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Presenilin 2 modulates endoplasmic reticulum (ER)-mitochondria interactions and Ca2+ cross-talk.

Zampese E., Fasolato C., Kipanyula M.J., Bortolozzi M., Pozzan T., Pizzo P.

Presenilin mutations are the main cause of familial Alzheimer's disease (FAD). Presenilins also play a key role in Ca(2+) homeostasis, and their FAD-linked mutants affect cellular Ca(2+) handling in several ways. We previously have demonstrated that FAD-linked presenilin 2 (PS2) mutants decrease the Ca(2+) content of the endoplasmic reticulum (ER) by inhibiting sarcoendoplasmic reticulum Ca(2+)-ATPase (SERCA) activity and increasing ER Ca(2+) leak. Here we focus on the effect of presenilins on mitochondrial Ca(2+) dynamics. By using genetically encoded Ca(2+) indicators specifically targeted to mitochondria (aequorin- and GFP-based probes) in SH-SY5Y cells and primary neuronal cultures, we show that overexpression or down-regulation of PS2, but not of presenilin 1 (PS1), modulates the Ca(2+) shuttling between ER and mitochondria, with its FAD mutants strongly favoring Ca(2+) transfer between the two organelles. This effect is not caused by a direct PS2 action on mitochondrial Ca(2+)-uptake machinery but rather by an increased physical interaction between ER and mitochondria that augments the frequency of Ca(2+) hot spots generated at the cytoplasmic surface of the outer mitochondrial membrane upon stimulation. This PS2 function adds further complexity to the multifaceted nature of presenilins and to their physiological role within the cell. We also discuss the importance of this additional effect of FAD-linked PS2 mutants for the understanding of FAD pathogenesis.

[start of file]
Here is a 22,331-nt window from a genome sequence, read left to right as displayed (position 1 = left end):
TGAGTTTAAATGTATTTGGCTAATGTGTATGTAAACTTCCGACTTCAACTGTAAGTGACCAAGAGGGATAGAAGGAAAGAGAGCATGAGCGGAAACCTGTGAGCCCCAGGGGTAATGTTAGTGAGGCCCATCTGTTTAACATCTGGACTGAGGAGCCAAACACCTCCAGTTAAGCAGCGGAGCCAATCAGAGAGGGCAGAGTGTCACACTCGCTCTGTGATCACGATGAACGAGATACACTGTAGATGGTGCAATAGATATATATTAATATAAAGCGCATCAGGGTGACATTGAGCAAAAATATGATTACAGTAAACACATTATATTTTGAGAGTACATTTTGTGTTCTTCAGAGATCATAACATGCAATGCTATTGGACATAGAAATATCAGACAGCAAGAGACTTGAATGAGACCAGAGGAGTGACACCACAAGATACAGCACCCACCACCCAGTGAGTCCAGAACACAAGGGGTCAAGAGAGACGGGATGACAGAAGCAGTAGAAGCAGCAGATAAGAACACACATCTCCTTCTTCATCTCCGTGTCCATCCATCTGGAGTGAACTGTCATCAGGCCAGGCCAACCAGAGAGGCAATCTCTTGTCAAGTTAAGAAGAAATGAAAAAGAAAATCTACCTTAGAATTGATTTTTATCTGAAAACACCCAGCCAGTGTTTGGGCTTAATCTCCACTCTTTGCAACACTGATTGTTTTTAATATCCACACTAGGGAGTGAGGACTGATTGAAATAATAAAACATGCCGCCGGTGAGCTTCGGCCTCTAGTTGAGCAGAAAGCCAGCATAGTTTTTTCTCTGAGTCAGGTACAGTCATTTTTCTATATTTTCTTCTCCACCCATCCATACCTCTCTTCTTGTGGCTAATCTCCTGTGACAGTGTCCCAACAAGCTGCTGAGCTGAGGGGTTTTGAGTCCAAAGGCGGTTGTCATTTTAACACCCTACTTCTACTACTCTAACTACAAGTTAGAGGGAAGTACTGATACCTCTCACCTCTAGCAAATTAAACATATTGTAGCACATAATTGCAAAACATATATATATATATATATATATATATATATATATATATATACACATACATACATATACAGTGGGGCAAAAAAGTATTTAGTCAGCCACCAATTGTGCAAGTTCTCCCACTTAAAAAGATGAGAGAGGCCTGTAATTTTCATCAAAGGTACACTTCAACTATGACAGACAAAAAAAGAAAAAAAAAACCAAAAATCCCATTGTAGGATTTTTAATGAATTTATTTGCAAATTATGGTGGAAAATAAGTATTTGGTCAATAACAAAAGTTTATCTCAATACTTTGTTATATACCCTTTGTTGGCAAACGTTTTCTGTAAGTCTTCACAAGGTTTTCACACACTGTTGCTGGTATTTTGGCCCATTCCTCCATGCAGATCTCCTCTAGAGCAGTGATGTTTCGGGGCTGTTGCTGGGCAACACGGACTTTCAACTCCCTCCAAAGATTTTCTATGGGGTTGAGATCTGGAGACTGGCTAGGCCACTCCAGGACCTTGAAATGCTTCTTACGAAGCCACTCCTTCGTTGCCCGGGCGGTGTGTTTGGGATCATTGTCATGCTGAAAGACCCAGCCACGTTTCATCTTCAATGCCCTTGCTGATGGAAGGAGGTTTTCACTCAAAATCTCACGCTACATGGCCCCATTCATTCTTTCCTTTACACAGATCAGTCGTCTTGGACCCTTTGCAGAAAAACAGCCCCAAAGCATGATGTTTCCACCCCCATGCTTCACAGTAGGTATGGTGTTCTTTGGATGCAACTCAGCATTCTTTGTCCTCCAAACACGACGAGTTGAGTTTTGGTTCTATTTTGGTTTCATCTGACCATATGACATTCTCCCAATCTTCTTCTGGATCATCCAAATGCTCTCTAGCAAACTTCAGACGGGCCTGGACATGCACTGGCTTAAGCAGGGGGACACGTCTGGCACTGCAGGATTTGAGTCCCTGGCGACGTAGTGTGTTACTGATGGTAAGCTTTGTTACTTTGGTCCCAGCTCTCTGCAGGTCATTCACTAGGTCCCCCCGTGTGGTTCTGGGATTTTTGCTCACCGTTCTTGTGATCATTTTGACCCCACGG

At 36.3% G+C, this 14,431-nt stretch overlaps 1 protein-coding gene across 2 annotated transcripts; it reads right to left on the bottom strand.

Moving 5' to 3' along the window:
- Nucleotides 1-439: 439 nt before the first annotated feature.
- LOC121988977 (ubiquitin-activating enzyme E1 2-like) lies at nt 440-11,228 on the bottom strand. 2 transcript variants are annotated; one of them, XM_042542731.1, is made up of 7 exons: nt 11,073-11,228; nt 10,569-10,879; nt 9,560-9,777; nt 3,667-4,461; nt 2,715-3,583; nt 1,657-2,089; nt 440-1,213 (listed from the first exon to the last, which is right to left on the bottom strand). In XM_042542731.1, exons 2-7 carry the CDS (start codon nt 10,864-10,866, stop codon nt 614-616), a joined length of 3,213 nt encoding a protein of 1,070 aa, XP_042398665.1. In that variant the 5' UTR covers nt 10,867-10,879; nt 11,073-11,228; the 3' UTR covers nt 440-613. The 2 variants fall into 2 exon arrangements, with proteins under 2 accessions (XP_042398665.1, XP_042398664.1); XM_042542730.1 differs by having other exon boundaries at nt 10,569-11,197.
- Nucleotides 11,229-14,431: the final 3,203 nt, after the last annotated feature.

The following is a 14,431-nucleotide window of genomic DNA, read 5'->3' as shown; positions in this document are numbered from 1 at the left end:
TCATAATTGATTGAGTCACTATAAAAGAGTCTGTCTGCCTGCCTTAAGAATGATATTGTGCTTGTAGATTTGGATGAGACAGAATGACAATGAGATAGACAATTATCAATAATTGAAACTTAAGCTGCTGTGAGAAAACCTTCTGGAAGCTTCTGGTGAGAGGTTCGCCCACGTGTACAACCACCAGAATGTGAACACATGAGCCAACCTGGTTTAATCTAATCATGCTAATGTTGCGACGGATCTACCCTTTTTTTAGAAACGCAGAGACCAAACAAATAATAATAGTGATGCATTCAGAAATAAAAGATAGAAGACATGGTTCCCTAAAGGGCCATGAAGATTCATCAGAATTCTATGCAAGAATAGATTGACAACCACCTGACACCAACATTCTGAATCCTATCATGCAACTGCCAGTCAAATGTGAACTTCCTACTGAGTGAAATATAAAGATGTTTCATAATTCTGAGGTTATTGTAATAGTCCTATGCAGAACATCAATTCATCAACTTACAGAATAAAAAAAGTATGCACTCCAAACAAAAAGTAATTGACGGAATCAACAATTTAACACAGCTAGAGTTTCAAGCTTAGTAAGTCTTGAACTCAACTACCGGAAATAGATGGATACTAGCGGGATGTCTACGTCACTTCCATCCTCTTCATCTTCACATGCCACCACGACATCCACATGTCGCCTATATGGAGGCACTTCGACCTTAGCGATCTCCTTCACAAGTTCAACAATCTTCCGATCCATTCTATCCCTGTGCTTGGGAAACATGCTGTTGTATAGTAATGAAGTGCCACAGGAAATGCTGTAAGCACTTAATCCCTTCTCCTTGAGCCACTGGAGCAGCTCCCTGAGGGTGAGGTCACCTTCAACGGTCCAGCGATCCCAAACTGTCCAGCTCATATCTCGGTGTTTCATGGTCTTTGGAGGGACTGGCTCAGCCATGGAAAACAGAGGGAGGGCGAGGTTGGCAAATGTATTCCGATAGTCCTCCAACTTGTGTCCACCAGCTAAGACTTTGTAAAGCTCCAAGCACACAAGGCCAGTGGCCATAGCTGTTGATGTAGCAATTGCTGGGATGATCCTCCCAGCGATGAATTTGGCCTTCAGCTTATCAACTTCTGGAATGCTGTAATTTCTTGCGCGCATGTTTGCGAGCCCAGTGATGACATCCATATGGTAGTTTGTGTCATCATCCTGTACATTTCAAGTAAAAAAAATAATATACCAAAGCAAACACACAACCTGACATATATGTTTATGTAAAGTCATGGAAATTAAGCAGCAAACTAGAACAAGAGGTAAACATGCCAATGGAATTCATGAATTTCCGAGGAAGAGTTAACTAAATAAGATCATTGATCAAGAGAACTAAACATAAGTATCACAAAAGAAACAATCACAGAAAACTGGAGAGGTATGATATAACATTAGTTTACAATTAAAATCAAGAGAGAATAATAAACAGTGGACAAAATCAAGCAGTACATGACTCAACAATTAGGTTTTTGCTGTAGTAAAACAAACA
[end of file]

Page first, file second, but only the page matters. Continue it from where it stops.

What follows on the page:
Proc. Natl. Acad. Sci. U.S.A. 108:2777-2782(2011) [PubMed] [Europe PMC]

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